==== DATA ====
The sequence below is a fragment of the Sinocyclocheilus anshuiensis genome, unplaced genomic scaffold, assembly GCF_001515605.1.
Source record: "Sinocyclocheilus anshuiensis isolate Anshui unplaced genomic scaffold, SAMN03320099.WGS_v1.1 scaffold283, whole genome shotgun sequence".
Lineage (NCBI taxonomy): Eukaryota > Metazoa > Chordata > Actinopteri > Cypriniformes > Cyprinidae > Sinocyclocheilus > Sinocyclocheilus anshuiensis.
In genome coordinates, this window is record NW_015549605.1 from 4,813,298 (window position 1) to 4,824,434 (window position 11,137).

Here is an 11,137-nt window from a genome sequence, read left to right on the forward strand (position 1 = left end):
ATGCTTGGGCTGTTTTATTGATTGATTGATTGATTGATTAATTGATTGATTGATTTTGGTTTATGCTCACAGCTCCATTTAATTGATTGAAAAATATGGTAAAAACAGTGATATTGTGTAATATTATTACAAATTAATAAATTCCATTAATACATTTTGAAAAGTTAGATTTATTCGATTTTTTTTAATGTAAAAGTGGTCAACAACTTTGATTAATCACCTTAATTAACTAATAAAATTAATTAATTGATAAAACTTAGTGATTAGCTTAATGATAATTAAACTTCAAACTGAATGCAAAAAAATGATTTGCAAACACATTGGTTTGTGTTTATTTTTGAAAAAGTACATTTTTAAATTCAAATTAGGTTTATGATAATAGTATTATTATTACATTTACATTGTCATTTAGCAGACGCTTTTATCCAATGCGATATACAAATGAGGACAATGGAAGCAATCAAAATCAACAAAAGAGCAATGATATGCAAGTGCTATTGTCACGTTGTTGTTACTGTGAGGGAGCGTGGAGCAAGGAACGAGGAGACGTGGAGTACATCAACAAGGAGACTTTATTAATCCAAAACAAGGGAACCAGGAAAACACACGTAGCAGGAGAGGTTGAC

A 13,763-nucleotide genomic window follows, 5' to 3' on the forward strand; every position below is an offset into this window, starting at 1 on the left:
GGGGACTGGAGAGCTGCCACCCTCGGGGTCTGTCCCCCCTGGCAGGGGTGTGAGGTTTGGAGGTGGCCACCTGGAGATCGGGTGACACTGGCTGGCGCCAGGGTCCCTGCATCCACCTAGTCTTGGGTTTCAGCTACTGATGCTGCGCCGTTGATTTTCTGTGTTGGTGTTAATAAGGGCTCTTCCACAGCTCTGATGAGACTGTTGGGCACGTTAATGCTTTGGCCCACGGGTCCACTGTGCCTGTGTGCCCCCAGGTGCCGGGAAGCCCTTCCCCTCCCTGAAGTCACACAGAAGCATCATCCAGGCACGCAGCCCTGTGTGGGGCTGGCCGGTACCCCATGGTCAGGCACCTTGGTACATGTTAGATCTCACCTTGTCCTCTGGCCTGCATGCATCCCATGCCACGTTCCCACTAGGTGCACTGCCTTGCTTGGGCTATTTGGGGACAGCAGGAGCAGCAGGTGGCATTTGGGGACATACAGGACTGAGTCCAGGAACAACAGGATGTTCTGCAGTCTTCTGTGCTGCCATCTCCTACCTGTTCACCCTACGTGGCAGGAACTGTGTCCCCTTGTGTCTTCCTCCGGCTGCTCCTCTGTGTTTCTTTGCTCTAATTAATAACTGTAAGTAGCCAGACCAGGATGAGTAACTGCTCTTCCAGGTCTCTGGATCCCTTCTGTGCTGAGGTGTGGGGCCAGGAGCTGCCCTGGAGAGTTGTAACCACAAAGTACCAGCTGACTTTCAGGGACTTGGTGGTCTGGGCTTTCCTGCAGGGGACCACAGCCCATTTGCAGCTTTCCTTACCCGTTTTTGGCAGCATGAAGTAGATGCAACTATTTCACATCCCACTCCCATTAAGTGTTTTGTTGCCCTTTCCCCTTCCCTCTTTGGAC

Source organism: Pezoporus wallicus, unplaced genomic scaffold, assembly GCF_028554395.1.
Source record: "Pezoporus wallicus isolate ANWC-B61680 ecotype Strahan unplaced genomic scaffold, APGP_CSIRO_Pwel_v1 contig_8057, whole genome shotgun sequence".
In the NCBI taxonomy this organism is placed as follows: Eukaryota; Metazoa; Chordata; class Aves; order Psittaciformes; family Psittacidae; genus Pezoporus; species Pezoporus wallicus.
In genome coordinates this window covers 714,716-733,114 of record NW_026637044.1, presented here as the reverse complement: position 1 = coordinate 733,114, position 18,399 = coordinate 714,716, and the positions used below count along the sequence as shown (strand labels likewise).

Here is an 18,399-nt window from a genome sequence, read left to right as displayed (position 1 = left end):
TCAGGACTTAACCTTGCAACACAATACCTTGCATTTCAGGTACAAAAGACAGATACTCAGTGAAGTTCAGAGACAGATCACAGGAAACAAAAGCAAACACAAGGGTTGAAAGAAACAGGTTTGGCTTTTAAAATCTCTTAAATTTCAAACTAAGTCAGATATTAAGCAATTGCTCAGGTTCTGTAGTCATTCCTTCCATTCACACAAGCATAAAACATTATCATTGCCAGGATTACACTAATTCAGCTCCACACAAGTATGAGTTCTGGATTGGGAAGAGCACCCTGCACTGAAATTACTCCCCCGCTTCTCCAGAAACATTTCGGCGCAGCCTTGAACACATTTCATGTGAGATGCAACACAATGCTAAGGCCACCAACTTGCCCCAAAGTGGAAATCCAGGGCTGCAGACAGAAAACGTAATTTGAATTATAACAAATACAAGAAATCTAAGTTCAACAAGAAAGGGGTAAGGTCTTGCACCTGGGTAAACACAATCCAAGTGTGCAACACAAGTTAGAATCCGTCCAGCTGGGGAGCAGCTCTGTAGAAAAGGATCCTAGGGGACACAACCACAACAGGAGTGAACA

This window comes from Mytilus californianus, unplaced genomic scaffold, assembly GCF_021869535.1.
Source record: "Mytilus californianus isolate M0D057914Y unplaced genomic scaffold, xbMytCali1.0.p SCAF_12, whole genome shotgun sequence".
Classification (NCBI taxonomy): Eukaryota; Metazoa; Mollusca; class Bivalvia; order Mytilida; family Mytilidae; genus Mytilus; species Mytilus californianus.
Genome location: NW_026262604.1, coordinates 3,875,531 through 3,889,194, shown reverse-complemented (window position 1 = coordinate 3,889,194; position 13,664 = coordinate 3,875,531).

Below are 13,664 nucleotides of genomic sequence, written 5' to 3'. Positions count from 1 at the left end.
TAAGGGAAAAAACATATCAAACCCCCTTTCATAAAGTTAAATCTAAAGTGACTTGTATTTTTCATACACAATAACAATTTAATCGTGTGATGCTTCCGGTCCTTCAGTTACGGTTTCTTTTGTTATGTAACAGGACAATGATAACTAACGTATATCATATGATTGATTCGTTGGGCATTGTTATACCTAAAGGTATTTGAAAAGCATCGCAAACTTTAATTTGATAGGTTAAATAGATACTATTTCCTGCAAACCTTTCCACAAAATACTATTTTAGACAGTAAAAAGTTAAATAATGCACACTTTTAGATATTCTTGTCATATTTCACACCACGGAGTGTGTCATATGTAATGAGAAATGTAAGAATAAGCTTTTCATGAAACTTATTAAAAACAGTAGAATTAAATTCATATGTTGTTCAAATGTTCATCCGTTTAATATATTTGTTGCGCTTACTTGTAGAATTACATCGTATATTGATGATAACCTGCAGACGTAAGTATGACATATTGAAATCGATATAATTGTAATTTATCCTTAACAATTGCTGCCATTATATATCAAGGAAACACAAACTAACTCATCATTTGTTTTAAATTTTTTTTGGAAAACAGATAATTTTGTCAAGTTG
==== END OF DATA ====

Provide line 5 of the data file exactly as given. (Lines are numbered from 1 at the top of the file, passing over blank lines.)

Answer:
Here is an 11,137-nt window from a genome sequence, read left to right on the forward strand (position 1 = left end):